Using convenience stores as an example, Hall says national firms tend to be leery about offering workers' compensation coverage to that market in Maine. That's because their outlook is skewed by statistics driven by large metropolitan areas, where armed robberies of convenience stores are a much more common occurrence. A Maine-based insurer, on the other hand, knowing the risk is much less in Maine, can offer workers' comp coverage at a lower rate and be reasonably confident in its decision, he says.
As an example of being nimble to meet a customers' needs, Hall says Great Falls recently began offering a "seasonal pay plan" that allows companies with seasonal employees to pay their workers' comp premiums "when cash is coming in." For a small company, he says, that can be a big help during the off-season.
"I thought of that idea and we had it in place within three weeks," Hall says. "We try to figure out ways to deal with unique characteristics of Maine businesses. I've spent a lot of time in my insurance career finding unique approaches, instead of marketing 'one size fits all' [policies]."
Hall says he's confident that going after that niche of small companies will pay off for Great Falls Insurance for two basic reasons: first, small companies with 50 or fewer workers make up more than 90% of Maine's businesses and employ almost 50% of its work force, and secondly, it's the model that spurred Acadia Insurance's rapid growth when he worked there during the 1990s.
The 2012 annual report on Maine's workers' compensation system, submitted to the 125th Legislature in February, provides additional reasons for Hall's optimism:
Add to that the $13 million-plus dividend MEMIC is paying to 19,000 policyholders for the 2009 policy year — the latest installment of more than $146 million it has returned since 1998. Those factors led to the 2012 report's conclusion that Maine now has "one of the more stable workers' compensation systems in the country."
What it all adds up to, says Paul Sighinolfi, executive director of Maine's Workers' Compensation Board, is that "insurance companies realize this is a good market, a competitive market where they can make some money." The key, he says, will be for everyone to keep all of those trends moving in a positive direction.
"The best workers' comp claim is not having to make a claim at all," he says.
"Here's a company that looks forward to writing workers' compensation coverage in Maine at this point in time — that's a good thing," adds Thomas Record, senior staff attorney with Maine's Bureau of Insurance, which regulates the insurance industry in the state.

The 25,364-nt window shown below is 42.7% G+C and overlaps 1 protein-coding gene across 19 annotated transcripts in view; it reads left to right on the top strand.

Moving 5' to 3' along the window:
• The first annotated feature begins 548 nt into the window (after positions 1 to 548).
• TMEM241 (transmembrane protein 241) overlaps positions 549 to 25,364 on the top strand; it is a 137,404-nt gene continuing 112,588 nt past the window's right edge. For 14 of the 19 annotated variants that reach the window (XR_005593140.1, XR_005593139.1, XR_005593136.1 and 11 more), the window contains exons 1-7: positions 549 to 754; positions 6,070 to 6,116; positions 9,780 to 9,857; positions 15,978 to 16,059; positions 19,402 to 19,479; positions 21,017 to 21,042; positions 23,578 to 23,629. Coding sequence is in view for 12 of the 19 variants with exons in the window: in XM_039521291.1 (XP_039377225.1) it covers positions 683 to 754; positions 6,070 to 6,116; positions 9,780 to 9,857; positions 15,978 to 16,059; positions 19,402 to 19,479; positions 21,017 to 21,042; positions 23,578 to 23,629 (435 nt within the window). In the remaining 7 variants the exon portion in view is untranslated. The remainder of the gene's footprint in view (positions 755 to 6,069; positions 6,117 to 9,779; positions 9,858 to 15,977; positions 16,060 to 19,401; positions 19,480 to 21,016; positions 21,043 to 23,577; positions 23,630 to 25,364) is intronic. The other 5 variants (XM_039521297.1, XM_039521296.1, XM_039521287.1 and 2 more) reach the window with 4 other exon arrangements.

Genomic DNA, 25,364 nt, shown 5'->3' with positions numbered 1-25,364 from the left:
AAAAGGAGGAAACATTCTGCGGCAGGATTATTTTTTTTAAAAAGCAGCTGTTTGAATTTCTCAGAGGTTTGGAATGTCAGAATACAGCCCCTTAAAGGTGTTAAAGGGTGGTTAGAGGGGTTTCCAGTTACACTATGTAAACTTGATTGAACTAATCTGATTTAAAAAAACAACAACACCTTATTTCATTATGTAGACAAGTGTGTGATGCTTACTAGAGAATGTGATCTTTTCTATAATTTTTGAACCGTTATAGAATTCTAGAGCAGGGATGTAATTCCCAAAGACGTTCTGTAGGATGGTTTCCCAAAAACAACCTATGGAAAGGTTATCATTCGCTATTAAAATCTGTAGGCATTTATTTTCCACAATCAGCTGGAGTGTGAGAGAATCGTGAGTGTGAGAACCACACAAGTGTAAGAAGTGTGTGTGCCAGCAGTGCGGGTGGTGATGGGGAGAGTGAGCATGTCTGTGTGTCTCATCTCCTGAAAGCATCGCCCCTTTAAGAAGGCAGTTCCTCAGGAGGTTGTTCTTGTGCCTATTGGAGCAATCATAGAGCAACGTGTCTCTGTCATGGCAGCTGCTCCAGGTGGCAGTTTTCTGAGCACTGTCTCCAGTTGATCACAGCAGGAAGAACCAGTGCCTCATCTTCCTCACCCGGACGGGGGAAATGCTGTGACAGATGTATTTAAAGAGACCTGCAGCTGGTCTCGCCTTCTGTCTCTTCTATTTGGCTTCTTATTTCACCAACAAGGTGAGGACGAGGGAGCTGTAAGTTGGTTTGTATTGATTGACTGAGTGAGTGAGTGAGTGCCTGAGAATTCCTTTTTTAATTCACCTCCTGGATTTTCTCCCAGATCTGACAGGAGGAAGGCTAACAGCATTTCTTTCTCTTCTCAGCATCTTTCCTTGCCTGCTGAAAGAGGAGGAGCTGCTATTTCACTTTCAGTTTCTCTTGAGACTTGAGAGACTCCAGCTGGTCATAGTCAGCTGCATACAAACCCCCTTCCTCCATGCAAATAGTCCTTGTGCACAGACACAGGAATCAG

Although Great Falls Insurance is based in Maine, Record finds it significant that much of the startup investment money came from an out-of-state investor.
"When you talk about improving Maine's 'business climate,' the proof is in the pudding," he says. "That's a good example … an out-of-state business that saw fit to invest here in Maine."
Although the prevailing trends in the state's workers' compensation system are all moving in a positive direction, Sighinolfi says there's still room for improvement. The Work Loss Data Institute 2012 state report card — based on OSHA recordable injuries and illnesses — gives Maine a 'B' grade and places it in Tier 3 (with trends improving or at least level) of the six-tier ranking system. Those state comparisons are based on incidence rates, cases of missing work, median disability durations, delayed recovery rate and incidence of low-back strain.
As Great Falls Insurance enters the final quarter of its second year in business, Hall believes the company has laid down a solid foundation to capture an even greater share of Maine's workers' comp market. It already has achieved a B++ (Secure) rating by A.M. Best and has lined up almost 50 independent agents in Maine, who are knowledgeable about local small businesses and able to partner with Great Falls in offering workers' comp policies tailored to those businesses' needs and work-injury claims history.
"We trade on the relationships our agents have with our customers," Hall says. "The agents know we're there to back them up. We're going to listen to what the employers tell us they need. We're very problem-solving oriented. … That's really our niche: The 'relationship' market. It's a great niche for us."
Hall says customer service is an integral aspect of fulfilling Great Falls' corporate mission. The advantage of leading a startup company, he says, is that it allows him to hire exactly the right people — "creative, customer-focused kind of people" who aren't "rules oriented" but instead focus on solving problems in timely fashion whenever they arise.
Looking down the road, Hall believes Great Falls Insurance is on track to become one of the top three workers' compensation insurance providers in Maine within five years. It has already begun exploring the feasibility of entering the New Hampshire and Vermont markets, which Hall says would only happen "two or three years down the line" and only after the company has a solid footing in Maine.
"I've done business in both of those locations," he says, noting that their market characteristics are similar to Maine and would enable Great Falls to handle Maine accounts with "multi-state exposure" that it can't handle right now.
In the meantime, Hall says he and his employees are focusing on getting the word out about the company's competitive pricing options for Maine businesses demonstrating a favorable loss history and commitment to safety.
"We don't just sit in our office waiting for paper to cross the desk," he says.